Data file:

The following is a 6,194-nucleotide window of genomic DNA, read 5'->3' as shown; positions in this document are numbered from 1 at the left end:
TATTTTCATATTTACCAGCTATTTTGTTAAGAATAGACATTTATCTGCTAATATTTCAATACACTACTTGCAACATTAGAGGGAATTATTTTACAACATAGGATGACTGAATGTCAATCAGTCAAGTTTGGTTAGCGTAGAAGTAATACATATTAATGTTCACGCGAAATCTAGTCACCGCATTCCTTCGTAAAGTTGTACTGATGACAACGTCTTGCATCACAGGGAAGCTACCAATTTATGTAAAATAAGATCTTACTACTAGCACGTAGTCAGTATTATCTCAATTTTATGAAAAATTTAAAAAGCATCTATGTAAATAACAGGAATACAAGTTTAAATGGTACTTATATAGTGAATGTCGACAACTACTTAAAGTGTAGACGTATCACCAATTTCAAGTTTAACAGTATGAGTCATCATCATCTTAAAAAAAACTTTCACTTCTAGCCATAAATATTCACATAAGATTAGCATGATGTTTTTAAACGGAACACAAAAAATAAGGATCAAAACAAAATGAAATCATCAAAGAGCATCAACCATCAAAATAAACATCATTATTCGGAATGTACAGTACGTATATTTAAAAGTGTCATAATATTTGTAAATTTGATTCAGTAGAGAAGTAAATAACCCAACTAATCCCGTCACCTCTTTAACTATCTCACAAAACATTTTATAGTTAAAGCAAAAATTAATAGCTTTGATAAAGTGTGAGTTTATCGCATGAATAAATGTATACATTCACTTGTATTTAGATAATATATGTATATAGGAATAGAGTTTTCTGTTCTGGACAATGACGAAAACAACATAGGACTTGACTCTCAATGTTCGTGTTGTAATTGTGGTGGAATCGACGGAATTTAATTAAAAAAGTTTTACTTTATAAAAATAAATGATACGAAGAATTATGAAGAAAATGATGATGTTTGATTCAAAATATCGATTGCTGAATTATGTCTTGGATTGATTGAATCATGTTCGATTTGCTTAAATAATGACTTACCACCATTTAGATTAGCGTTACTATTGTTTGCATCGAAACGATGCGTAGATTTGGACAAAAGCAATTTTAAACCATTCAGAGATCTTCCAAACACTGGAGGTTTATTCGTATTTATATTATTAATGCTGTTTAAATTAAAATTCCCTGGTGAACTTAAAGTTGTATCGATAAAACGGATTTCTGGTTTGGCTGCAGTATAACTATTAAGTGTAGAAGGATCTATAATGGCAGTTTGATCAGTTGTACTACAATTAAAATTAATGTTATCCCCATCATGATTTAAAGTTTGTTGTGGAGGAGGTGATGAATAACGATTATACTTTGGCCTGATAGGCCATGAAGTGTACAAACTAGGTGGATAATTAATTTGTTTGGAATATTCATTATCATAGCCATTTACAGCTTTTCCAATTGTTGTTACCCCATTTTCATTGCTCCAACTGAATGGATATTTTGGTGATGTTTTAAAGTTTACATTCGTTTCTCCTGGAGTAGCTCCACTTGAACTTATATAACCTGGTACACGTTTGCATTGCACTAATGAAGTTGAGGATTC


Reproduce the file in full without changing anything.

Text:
The following is a 6,194-nucleotide window of genomic DNA, read 5'->3' as shown; positions in this document are numbered from 1 at the left end:
TATTTTCATATTTACCAGCTATTTTGTTAAGAATAGACATTTATCTGCTAATATTTCAATACACTACTTGCAACATTAGAGGGAATTATTTTACAACATAGGATGACTGAATGTCAATCAGTCAAGTTTGGTTAGCGTAGAAGTAATACATATTAATGTTCACGCGAAATCTAGTCACCGCATTCCTTCGTAAAGTTGTACTGATGACAACGTCTTGCATCACAGGGAAGCTACCAATTTATGTAAAATAAGATCTTACTACTAGCACGTAGTCAGTATTATCTCAATTTTATGAAAAATTTAAAAAGCATCTATGTAAATAACAGGAATACAAGTTTAAATGGTACTTATATAGTGAATGTCGACAACTACTTAAAGTGTAGACGTATCACCAATTTCAAGTTTAACAGTATGAGTCATCATCATCTTAAAAAAAACTTTCACTTCTAGCCATAAATATTCACATAAGATTAGCATGATGTTTTTAAACGGAACACAAAAAATAAGGATCAAAACAAAATGAAATCATCAAAGAGCATCAACCATCAAAATAAACATCATTATTCGGAATGTACAGTACGTATATTTAAAAGTGTCATAATATTTGTAAATTTGATTCAGTAGAGAAGTAAATAACCCAACTAATCCCGTCACCTCTTTAACTATCTCACAAAACATTTTATAGTTAAAGCAAAAATTAATAGCTTTGATAAAGTGTGAGTTTATCGCATGAATAAATGTATACATTCACTTGTATTTAGATAATATATGTATATAGGAATAGAGTTTTCTGTTCTGGACAATGACGAAAACAACATAGGACTTGACTCTCAATGTTCGTGTTGTAATTGTGGTGGAATCGACGGAATTTAATTAAAAAAGTTTTACTTTATAAAAATAAATGATACGAAGAATTATGAAGAAAATGATGATGTTTGATTCAAAATATCGATTGCTGAATTATGTCTTGGATTGATTGAATCATGTTCGATTTGCTTAAATAATGACTTACCACCATTTAGATTAGCGTTACTATTGTTTGCATCGAAACGATGCGTAGATTTGGACAAAAGCAATTTTAAACCATTCAGAGATCTTCCAAACACTGGAGGTTTATTCGTATTTATATTATTAATGCTGTTTAAATTAAAATTCCCTGGTGAACTTAAAGTTGTATCGATAAAACGGATTTCTGGTTTGGCTGCAGTATAACTATTAAGTGTAGAAGGATCTATAATGGCAGTTTGATCAGTTGTACTACAATTAAAATTAATGTTATCCCCATCATGATTTAAAGTTTGTTGTGGAGGAGGTGATGAATAACGATTATACTTTGGCCTGATAGGCCATGAAGTGTACAAACTAGGTGGATAATTAATTTGTTTGGAATATTCATTATCATAGCCATTTACAGCTTTTCCAATTGTTGTTACCCCATTTTCATTGCTCCAACTGAATGGATATTTTGGTGATGTTTTAAAGTTTACATTCGTTTCTCCTGGAGTAGCTCCACTTGAACTTATATAACCTGGTACACGTTTGCATTGCACTAATGAAGTTGAGGATTC